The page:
Ahead of its anticipated initial public offering (IPO) on November 9, Rivian is facing a lawsuit by a former sales and marketing vice president for alleged gender discrimination, the Wall Street Journal reports.
The lawsuit was filed on Thursday and alleges that Laura Schwab, the former executive in question, got fired after reporting gender discrimination to the company’s HR department.
In addition to that, Schwab filed a statement of claim with the American Arbitration Association (ΑΑΑ) and came forward to the public in a blog post published on Medium.
She states in the blog post:
Rivian publicly boasts about its culture, so it was a crushing blow when I joined the company and almost immediately experienced a toxic bro culture that marginalizes women and contributes to the company making mistakes.
I raised concerns to HR about the gender discrimination from my manager, the “boys club” culture, and the impact it was having on me, my team, and the company. Two days later, my boss fired me.
The “toxic bro culture,” as Schwab alleges, not only resulted in her abrupt dismissal, but also in her unjustified exclusion in the workplace.
Despite her 20-year experience in the automotive industry and her high-ranking position, she was regularly excluded from meetings attended by her male peers and decisions were made without her input.
Her opinion was also regularly ignored when she was trying to point out problems and concerns over the company’s strategies.
A coincidence or a trend?
The fact that women are underrepresented in the automotive industry is no secret. To give you an example, in 2018, only 16 women (8%) were executives at the top 20 motor vehicle and parts companies in the Fortune Global 500.
And I seriously doubt that the number has significantly gone up since then.
But for the few that have made it to the top, I’m wondering, are they treated differently just because they are… women?
While a few women have broken through and reached the top, they’re still likely to face discrimination in the macho culture of the car world.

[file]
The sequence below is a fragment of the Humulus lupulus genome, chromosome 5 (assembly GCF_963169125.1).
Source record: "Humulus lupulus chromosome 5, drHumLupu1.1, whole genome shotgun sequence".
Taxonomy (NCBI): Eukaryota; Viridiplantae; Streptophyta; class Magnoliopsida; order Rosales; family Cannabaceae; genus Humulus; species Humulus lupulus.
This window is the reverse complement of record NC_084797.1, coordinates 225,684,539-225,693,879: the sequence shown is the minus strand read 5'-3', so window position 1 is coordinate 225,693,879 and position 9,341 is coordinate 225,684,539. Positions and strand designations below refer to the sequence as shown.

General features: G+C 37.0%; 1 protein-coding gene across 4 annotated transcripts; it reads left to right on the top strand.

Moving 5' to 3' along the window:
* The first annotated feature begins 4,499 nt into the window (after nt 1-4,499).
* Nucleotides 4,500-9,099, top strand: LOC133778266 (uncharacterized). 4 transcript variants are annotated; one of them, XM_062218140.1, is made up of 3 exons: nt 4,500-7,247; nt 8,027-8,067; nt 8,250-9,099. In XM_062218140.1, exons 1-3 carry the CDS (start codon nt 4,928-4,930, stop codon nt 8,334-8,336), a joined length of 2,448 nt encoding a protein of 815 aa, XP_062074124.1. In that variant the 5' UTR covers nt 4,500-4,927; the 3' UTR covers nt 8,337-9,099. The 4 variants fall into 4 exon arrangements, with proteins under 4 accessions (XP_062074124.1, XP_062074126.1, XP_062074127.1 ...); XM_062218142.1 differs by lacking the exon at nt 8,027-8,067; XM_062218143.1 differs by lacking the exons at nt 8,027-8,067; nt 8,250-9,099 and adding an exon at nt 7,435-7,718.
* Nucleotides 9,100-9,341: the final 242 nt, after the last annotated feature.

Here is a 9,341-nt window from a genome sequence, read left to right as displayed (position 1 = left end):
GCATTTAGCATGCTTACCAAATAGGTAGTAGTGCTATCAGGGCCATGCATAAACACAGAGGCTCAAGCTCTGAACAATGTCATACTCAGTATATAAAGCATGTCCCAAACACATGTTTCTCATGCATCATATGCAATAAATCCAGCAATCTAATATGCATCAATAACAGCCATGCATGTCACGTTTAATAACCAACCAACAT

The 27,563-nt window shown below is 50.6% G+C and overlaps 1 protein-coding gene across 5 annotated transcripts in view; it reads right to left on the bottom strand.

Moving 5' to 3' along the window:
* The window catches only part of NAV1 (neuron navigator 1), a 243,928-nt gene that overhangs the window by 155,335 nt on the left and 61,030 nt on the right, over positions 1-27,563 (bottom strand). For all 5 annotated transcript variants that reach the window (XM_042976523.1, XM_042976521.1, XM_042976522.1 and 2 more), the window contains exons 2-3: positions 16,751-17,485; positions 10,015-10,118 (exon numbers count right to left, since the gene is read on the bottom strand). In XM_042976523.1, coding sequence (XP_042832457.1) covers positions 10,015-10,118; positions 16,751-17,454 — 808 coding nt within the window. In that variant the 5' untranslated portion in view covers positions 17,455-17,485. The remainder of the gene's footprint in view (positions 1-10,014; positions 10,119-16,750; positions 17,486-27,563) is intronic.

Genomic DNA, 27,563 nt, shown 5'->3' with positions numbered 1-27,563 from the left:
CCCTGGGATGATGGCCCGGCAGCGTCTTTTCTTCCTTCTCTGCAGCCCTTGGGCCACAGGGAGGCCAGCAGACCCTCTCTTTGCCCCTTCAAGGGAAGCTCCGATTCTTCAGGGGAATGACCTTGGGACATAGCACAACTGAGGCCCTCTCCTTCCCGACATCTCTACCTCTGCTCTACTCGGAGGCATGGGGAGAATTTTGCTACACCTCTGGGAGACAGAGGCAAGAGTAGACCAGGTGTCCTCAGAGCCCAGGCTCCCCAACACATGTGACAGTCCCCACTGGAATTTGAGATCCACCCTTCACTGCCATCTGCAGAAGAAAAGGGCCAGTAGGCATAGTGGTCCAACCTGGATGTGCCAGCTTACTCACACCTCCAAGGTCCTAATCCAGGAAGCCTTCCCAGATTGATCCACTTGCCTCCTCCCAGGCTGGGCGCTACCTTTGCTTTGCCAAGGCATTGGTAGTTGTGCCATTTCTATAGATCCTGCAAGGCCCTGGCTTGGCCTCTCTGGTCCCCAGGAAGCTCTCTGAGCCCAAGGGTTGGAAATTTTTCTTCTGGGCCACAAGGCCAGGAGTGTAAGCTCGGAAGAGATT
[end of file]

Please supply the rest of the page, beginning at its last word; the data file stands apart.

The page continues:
You only need a quick Google search to find a series of lawsuits similar to the one Schwab has filed.
In 2017, Heather Anger, clay sculptor, sued General Motors for gender discrimination as well. She claimed that her male peers had a higher salary (despite their lower qualifications), were receiving more promotions, and were getting away with sexual harassment at work.
That same year, AJ Vandermeyden, former engineer at Tesla, sued the company for “pervasive harassment” and unjust treatment. Similar to Anger and Schwab, she accused Tesla of paying her a lower salary compared to her male colleagues in the same role, promoting less qualified men over her, and retaliating against her for raising concerns.
A few months later, she was fired.
Former Uber engineer Susan Fowler also sued her ride-sharing employer four years ago. And, you guessed it, the lawsuit was about sexual harassment and gender discrimination. I wish that concluded the list, but there’s tons more of examples I could’ve included.
Women aren’t attracted by the automotive industry
According to the latest research conducted by Deloitte and Automotive News, nearly half of female respondents working in the automotive sector would like to move to a different industry.
I don’t blame them.
The respondents cited lack of work/life balance and lack of promotion opportunities. A full 64% of the women asked believed that lack of diversity, equity, and inclusion prevented women from considering a position in the automotive industry.
Where does this leave the automotive world?
The answer is simple: in the past.
While most major automakers are coming around on sustainability and dedicating themselves to EV manufacturing, they won’t be able to tout their ‘futurist’ vision until they change their culture.
A single event, such as Schwab’s lawsuit, isn’t necessarilty indicative of an entire industry, but a series of cases and survey data does hint at a disturbing trend: the automotive world is a “man’s world.”
It’s great that many car manufacturers are ready to overhaul their technology and whole business to adjust to new demands for sustainability — but they should use that momentum eradicate sexist work culture as well.